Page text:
Timing Belt Replacement
The timing belt in your car needs attention like every other component of the vehicle’s engine. Most Lynnwood Timing Belts are designed to need changed between 50,000 and 60,000 miles. Although some are designed for 100,000 frequency change, it is always best to follow your vehicle’s Owner’s Manual for recommended car maintenance intervals.
What Does the Timing Belt Do?
The timing belt, in an internal combustion engine, synchronizes the opening/closing of the engine’s valves. Connecting the camshaft to the crankshaft, in a four-stroke engine, the valves open and close with every other complete rotation of the crankshaft. Each engine’s timing belt is designed specifically for that engine. It is not unusual for the timing belt to drive other engine components, like the water pump and/or the oil pump as well.
What Materials are Used to Make Timing Belts?
Typically, timing belts are made of rubber with tension members incorporated along the length of the belt. The high-tensile fibers are usually made from fiberglass or Twaron/Kevlar. More expensive, heat resistant materials like high saturated nitrile (HSN) are used on some after-market belts.
Generally, the belt is protected from oil, antifreeze and water by a metal or polymer cover. Oil, heat and water can each degrade the rubber and the tensile fibers in a timing belt. This cover must be removed to inspect the belt, to determine its condition.
Replacement of Timing Belt
Lynnwood Timing Belt Replacement specialists recommend that your vehicle’s timing belt be inspected at least once a year once you have driven 50,000 miles. Your vehicle’s Owners Manual will specify mileage intervals for changing the belt in your vehicle. Typically, the interval ranges between 50,000 miles and 90,000 miles.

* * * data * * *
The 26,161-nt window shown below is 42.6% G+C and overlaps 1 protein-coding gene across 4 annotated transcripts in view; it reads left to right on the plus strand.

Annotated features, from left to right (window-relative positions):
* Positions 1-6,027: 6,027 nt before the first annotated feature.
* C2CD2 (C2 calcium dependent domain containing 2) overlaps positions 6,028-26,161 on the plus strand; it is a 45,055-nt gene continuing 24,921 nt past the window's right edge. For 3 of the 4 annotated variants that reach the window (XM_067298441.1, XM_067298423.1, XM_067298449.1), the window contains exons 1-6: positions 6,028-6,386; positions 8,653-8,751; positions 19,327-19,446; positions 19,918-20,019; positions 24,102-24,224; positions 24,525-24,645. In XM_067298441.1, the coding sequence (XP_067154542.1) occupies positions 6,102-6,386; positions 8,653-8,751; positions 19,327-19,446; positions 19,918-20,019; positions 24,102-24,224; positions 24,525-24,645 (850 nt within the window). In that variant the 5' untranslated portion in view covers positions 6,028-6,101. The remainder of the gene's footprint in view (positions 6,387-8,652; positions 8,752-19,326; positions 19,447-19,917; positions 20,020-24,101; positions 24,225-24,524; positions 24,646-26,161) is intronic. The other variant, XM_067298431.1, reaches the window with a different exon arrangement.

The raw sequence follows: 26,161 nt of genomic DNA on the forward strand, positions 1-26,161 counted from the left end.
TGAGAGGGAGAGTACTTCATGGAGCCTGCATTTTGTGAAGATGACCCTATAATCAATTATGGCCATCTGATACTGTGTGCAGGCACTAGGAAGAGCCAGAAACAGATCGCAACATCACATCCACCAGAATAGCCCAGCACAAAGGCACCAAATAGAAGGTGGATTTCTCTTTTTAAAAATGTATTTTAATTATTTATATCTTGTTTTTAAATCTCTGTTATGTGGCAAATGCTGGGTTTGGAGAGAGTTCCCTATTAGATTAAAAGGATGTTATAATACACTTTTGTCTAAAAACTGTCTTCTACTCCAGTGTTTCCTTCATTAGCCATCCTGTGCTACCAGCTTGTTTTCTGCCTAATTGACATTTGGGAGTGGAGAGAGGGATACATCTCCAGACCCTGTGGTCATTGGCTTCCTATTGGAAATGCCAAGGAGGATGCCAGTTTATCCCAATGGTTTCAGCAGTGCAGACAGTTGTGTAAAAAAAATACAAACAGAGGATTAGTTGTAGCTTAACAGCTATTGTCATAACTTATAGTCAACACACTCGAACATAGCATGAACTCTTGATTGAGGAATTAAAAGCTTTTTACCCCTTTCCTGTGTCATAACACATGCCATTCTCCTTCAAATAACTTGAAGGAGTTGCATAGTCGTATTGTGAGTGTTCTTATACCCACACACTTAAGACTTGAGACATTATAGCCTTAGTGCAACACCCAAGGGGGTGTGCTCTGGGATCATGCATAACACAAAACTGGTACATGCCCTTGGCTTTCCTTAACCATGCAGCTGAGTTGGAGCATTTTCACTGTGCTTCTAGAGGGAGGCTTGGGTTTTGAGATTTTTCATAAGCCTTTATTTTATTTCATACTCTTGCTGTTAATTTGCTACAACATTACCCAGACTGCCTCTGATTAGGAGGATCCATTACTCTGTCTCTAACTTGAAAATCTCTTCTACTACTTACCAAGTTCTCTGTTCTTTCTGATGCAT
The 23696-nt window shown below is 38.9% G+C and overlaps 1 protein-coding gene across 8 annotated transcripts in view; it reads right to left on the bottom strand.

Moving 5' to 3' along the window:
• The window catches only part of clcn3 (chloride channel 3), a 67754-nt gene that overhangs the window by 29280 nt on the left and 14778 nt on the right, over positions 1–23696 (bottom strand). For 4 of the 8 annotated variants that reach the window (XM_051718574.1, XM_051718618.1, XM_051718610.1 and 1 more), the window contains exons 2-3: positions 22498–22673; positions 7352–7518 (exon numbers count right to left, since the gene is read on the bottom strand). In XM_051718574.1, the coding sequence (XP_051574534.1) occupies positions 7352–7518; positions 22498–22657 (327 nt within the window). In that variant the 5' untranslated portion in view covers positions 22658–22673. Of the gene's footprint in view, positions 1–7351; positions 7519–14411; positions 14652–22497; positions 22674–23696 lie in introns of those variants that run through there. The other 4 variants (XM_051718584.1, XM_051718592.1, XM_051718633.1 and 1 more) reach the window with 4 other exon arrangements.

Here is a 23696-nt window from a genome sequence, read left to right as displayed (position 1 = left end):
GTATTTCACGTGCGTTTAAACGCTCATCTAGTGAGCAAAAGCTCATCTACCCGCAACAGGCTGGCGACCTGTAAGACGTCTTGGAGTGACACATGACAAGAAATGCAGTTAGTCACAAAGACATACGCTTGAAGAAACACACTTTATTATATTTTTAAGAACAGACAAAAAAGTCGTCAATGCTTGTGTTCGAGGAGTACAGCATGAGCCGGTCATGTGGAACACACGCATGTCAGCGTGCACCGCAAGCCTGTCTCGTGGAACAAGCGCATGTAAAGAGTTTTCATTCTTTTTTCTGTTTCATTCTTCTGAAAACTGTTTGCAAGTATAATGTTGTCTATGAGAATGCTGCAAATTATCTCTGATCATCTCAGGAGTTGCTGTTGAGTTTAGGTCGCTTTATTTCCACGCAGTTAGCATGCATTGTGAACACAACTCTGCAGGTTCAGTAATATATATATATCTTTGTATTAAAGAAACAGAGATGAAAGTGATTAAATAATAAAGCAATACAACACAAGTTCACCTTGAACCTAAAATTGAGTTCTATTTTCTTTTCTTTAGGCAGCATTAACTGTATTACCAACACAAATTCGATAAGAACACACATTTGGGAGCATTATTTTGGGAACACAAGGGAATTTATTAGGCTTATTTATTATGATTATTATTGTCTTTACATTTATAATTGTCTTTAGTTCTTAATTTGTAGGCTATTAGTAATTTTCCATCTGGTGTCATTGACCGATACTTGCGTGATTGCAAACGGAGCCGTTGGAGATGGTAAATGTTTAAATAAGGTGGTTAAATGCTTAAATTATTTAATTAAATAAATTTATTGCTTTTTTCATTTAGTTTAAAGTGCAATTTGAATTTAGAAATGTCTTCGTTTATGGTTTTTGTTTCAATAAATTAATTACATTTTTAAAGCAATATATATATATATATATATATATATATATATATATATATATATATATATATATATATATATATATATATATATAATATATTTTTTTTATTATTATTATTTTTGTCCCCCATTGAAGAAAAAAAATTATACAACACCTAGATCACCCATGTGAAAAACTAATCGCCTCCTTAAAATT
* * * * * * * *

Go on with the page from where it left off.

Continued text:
Because the water pump is in the same general area, it is not unusual for your Lynwood Timing Belt specialist to recommend replacing it when the belt is being replaced. The additional cost for the the water pump is negligible when compared to the labor required to replace the belt. Many manufacturers also recommend replacing the timing belt tensioner at the same time as well.
If the timing belt is not properly timed, or tensioned, it can lead to premature wear of the belt. Too loose, and the belt will flop around, causing additional wear and tear. Too tight will place undue stress on the tensile fibers and cause the belt to wear more quickly.
Timing Belt Failure
The two most common failures of timing belts are:
- Stripped Teeth
- Delaminated Tensile Fibers
- Belt Tensioner Failure